Frankie is a valued member of the poaching team at Big Mike Morrison’s hunting lodge. He’s steady, that Frankie, day after day. Guy’s consistent. Once in a while he puts down his magazine and shifts his eyes. And then different words materialize in his speech balloon.

Mark Trail offered a grand display of recycling in May with Wes Thompson, Wes Thompson.

Related reading
All Mark Trail posts (Pinboard)

[Frankie looks a lot like a Mark Trail with sideburns and a silly hat. Perhaps there’s deeper recycling at work here.]

Charles Hartman on plagiarism

Charles Hartman writes about being plagiarized: “Defining plagiarism is trickier than you might think, but most of the time we distinguish it from other kinds of copying (allusion, quotation) fairly easily: it’s plagiarism if the copyist hopes no one will notice.”

Monday, July 22, 2013

VDP in TNYT

“I believe that anything worth its salt in the arts must create a wobble. We are not polestars.” Van Dyke Parks talks with The New York Times.

Related reading
All Van Dyke Parks posts (Pinboard)

Study = hard work

From a used-book find:

The story is told of an Egyptian prince who went to the library at Alexandria to learn geometry from Ptolemy, the great mathematician. The prince explained to Ptolemy that he had only a little time between hunting and military activities to devote to study so he wanted to learn geometry very quickly and very easily. Ptolemy sent him away with the statement: “There are many royal roads, but there is no royal road to learning.” The statement is still true. The road to learning is study, and it is a hard, steep, rough road. It takes longer to learn fifty Latin words than it takes to dig a ditch one foot deep, one foot wide, and fifty feet long. There was a college professor in Pittsburgh who spent his summers working as a section laborer on a railroad in northern Michigan, because it was a restful business to lift railroad ties after a year’s hard study. Yes, study is hard work.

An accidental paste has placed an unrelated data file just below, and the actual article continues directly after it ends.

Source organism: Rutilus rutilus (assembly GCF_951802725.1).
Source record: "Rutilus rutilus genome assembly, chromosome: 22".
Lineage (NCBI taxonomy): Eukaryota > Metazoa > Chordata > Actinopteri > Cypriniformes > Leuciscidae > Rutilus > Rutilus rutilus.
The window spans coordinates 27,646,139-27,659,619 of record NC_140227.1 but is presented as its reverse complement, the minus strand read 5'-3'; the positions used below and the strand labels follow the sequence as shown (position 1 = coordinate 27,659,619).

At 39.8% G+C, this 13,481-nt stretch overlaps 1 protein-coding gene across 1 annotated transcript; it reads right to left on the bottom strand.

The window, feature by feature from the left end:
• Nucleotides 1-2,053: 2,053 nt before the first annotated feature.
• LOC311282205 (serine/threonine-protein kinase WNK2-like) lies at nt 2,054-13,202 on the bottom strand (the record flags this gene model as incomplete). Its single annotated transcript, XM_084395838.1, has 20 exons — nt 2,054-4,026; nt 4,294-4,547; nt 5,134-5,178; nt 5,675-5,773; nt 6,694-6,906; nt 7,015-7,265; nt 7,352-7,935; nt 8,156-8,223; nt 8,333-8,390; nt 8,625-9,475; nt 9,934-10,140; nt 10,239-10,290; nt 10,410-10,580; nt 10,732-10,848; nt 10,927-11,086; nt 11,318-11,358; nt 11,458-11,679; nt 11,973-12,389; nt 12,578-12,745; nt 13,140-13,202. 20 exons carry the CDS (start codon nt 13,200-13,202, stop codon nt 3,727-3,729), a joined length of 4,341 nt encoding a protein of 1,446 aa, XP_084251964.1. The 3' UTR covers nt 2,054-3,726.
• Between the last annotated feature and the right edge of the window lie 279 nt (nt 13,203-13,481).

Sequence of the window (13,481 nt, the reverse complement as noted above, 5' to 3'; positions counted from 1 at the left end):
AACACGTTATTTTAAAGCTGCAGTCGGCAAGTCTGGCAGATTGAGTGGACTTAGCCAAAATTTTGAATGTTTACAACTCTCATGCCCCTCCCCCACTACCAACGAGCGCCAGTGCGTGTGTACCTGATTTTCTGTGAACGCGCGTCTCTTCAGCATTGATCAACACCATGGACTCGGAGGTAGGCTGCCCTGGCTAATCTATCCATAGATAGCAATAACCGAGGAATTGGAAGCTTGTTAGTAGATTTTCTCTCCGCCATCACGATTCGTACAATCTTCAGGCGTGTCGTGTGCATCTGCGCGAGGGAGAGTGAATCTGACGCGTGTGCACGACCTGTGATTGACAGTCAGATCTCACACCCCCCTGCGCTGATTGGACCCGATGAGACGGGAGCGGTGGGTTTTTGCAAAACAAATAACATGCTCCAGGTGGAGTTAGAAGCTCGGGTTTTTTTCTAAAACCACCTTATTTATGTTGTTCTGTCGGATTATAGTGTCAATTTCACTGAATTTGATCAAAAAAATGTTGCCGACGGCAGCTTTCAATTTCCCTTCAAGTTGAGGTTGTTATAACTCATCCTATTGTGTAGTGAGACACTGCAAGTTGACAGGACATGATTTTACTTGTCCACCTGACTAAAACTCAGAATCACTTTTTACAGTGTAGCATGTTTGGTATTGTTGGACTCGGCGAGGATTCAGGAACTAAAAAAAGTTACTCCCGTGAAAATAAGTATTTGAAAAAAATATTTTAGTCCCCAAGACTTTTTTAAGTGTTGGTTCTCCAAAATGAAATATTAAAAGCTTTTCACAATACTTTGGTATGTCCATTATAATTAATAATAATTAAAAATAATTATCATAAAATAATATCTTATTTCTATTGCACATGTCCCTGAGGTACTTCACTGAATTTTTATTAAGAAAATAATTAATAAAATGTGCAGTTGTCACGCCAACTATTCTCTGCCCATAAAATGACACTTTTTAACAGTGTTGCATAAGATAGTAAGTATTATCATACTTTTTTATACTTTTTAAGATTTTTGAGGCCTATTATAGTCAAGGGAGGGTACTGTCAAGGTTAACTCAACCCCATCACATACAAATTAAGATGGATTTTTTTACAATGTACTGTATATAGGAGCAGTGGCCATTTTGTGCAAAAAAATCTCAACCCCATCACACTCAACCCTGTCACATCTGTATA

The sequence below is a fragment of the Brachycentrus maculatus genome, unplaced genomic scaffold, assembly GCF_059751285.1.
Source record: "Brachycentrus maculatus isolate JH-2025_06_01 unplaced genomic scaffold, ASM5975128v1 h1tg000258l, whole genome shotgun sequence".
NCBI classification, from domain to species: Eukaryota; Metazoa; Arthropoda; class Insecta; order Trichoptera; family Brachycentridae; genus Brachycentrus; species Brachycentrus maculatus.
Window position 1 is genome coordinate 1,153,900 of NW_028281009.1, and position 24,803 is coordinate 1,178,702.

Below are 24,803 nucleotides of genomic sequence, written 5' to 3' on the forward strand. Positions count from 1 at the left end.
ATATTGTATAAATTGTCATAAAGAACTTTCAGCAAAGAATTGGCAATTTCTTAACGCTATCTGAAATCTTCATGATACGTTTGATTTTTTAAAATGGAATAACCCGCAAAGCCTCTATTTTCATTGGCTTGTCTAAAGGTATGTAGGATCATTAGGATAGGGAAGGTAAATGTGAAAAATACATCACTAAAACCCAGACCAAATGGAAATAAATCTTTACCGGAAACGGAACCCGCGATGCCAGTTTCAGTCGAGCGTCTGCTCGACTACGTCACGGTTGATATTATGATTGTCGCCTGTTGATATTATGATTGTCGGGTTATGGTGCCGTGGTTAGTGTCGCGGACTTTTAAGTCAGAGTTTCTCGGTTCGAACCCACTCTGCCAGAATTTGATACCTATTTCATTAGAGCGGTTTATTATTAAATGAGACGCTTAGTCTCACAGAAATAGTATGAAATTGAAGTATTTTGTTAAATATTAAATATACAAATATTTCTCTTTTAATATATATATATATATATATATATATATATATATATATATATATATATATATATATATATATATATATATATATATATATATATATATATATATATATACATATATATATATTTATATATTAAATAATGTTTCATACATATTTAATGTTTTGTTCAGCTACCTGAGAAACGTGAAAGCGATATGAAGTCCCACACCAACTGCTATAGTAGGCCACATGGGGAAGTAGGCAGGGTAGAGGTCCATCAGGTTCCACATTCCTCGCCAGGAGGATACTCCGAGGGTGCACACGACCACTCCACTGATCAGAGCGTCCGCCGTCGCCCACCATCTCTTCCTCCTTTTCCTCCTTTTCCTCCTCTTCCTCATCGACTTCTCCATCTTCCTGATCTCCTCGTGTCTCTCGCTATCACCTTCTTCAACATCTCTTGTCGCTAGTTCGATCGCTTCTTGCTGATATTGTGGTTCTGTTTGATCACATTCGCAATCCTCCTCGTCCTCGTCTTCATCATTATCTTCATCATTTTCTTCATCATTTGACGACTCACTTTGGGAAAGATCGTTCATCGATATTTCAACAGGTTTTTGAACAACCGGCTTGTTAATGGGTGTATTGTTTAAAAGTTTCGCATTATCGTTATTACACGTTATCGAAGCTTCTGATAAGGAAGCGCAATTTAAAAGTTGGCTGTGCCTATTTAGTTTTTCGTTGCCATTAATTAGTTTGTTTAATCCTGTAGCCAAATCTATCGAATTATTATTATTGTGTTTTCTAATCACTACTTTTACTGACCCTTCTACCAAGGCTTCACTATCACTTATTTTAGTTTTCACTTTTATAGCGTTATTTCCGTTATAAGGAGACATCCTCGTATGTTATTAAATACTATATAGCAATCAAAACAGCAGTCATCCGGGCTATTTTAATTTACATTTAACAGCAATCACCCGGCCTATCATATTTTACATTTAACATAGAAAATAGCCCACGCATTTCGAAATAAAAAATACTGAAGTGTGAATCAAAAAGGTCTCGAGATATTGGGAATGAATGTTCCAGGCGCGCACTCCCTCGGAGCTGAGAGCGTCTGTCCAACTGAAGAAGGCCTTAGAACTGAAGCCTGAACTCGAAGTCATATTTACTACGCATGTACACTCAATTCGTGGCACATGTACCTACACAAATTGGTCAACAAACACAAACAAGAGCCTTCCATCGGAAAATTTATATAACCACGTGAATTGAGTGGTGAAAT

William H. Armstrong, Study Is Hard Work (David R. Godine, 1995).
[Royal road: “a way of attaining or reaching something without trouble” (New Oxford American Dictionary).]

Route 66 notebook sighting


[“I write everything in here. I write questions, and answers — everything.” Click for a larger view.]

Rod Steiger plays notebook user and escaped convict Justin Lezama in the Route 66 episode “Welcome to the Wedding” (November 8, 1962).

Related reading
All Route 66 posts (Pinboard)

And more notebook sightings
Angels with Dirty Faces : Cat People : Les Dames du Bois de Boulogne : Extras : Journal d’un curé de campagne : The House on 92nd Street : The Lodger : Murder, Inc. : The Mystery of the Wax Museum : The Palm Beach Story : Pickpocket : Pickup on South Street : Quai des Orfèvres : Railroaded! : Red-Headed Woman : Rififi : The Sopranos : Spellbound : State Fair : T-Men : Union Station : The Woman in the Window

Sunday, July 21, 2013

Movie recommendation: Much Ado About Nothing

Joss Whedon’s Much Ado About Nothing — now there’s a string of words I never thought I’d type.